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If you want to enlist fine....but I say the biggest thing to get hired is not being a doush. Call them and be a professional yet down to earth guy looking for information. Ask if you wanted to visit the unit how would you go about it. Get an email to contact and pick a date to visit. Dont email them every week asking questions, getting advice or other annoying stuff. Go visit and DONT BE A NERDY DOUSH!!! Just hang out, have fun, and get as much info as possible. Find out when applications are due and turn in one thats professional. Also, dont bug them on board dates after the visit. Drop an email saying you appreciate their hospitality and thats it.

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I found during my “Rush Phase” that most guard units want to see that you will be committed to the unit and not just a pilot slot. Most guard units like to take pilot applicants from within (not the good-ol-boy system, but paying your dues and showing that you’re the type of guy/girl they can work with). After visiting a couple of units and applying unsuccessfully, i decided that I would enlist with the unit that I liked most. Some things I based my decision on where how many pilot positions the unit was looking to fill over the next year, the people within the unit, aircraft, mission, and the base location. After enlisting in the unit I was picked up at the following board. This does not guarantee you a spot but does increase your chances. Pick a job that works with the ops side of the house so you can get your name out there… Good luck :rock:

I'm 26 and a half years old. Do I have time to do this? What if I did do this and got picked up by a unit somewhere else would I have to stay at the one I enlisted at or could I go to where I was offered a slot at?

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Guest Fighter71

The best advice anyone ever gave me is, "Let's face it, the one thing pilots like to talk about more than aviation is themselves.'' Hence, ask questions and get information just like the others said. Be yourself, hangout, have a drink, and ask questions. Don't tell stories or talk about yourself unless they ask. And even then, remain as humble and down to earth as possible. I've watched two people ruin their chances totally with a unit because they were telling Cessna war stories. It can be hard/awkward to just show up at a unit you don't know anything about if you don't know anyone but it will pay off.

At your age, don't worry about enlisting, just rush the hell out of the units you want to fly with. Pick the ones with the soonest possible board and rush those while applying/talking to others. If the ones with the soonest boards don't work, just move on to the next round. I enlisted, didn't get hired by my unit and just picked the next three or four bases and visited all of them. I was lucky and got picked up, but I was working on picking the next three or four units to visit if things fell through. Persistence pays off, big time.

Call recruiters and ask them if they can put you in touch with a pilot. It's cheesy but it works.

Show your face at as many units as much as possible. The guard flying community is small and word will get around.

Best of luck.

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IMO your too old to enlist. Keep up the rusing and you will be fine. What type aircraft?

I don't care what type of aircraft I end up in I just want to fly military. I fly "profesionally" now and feel like I could use the training and I want the experience and challenge of military aviation. Sounds corny but I wanna be the best I can.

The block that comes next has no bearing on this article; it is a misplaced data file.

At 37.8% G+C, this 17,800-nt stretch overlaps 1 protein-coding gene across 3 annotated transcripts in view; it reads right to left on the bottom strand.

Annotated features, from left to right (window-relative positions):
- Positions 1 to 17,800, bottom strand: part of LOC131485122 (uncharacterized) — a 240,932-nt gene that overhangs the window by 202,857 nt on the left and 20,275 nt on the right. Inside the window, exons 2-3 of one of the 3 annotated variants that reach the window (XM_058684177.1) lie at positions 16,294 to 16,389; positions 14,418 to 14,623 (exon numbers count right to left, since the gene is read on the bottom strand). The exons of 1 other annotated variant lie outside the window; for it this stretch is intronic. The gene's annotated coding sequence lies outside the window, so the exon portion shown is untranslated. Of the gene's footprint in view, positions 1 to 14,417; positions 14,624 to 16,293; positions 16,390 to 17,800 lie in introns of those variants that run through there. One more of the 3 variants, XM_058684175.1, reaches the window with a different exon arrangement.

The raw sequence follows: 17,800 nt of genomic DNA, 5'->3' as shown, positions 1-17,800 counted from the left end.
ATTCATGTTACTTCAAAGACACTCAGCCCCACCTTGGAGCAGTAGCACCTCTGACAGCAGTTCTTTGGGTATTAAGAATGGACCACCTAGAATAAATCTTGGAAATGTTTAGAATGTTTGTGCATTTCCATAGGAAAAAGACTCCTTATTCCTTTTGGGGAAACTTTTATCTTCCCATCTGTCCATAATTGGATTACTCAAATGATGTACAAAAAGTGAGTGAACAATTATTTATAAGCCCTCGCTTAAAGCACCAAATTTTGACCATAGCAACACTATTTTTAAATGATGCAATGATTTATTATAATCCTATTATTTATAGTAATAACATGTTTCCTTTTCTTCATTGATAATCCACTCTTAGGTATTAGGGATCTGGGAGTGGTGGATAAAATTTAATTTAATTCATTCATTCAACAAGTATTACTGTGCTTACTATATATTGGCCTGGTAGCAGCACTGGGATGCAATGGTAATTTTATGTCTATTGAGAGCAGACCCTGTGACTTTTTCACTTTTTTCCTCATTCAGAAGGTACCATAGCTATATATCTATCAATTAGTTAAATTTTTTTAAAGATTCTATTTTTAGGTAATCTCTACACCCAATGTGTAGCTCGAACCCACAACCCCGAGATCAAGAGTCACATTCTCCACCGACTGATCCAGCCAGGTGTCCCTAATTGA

The best advice anyone ever gave me is, "Let's face it, the one thing pilots like to talk about more than aviation is themselves.'' Hence, ask questions and get information just like the others said. Be yourself, hangout, have a drink, and ask questions. Don't tell stories or talk about yourself unless they ask. And even then, remain as humble and down to earth as possible. I've watched two people ruin their chances totally with a unit because they were telling Cessna war stories. It can be hard/awkward to just show up at a unit you don't know anything about if you don't know anyone but it will pay off.

At your age, don't worry about enlisting, just rush the hell out of the units you want to fly with. Pick the ones with the soonest possible board and rush those while applying/talking to others. If the ones with the soonest boards don't work, just move on to the next round. I enlisted, didn't get hired by my unit and just picked the next three or four bases and visited all of them. I was lucky and got picked up, but I was working on picking the next three or four units to visit if things fell through. Persistence pays off, big time.

Call recruiters and ask them if they can put you in touch with a pilot. It's cheesy but it works.

Show your face at as many units as much as possible. The guard flying community is small and word will get around.

Best of luck.

"It can be hard/awkward to just show up at a unit you don't know anything about if you don't know anyone" Yeah totally! I had an interview at a reserve unit not to long ago. It was tough being thrown into that enviroment with a group that's so close and being the stranger. I found it hard to keep the conversations flowing at times. Which was weird b/c most consider me a pretty outgoing person, and ive never really had that problem before. I guess it was due mostly that I was the stranger, in a family. Thanks for the advice. If i have another opportunity I'll try think ahead of more questions to ask them. thanks

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We have a guy that has been rushing our unit for about a year and a half. Local guy, Always calls beforehand to see if it is all right to show up - He's shown up at about a dozen drills and just hangs out at the desk and doesn't say a word unless he's talked to. He started being invited to many of our socials and everyone now knows him by name. An O-5 asked him the other day "So, you've been hanging out forever, you don't have any dates yet?" He politely answered "I haven't even interviewed yet."

"Really?.?......."

I guarantee this guy knows more about the unit than anyone else we will interview off the street.

Our alternates hang out as well, we sent one to the show and the other has a great shot at going too since he still shows up during drills and shows an active interest in the unit.

Just show up and listen. Often if you live close by. It really can be as simple as that.

Good Luck

-j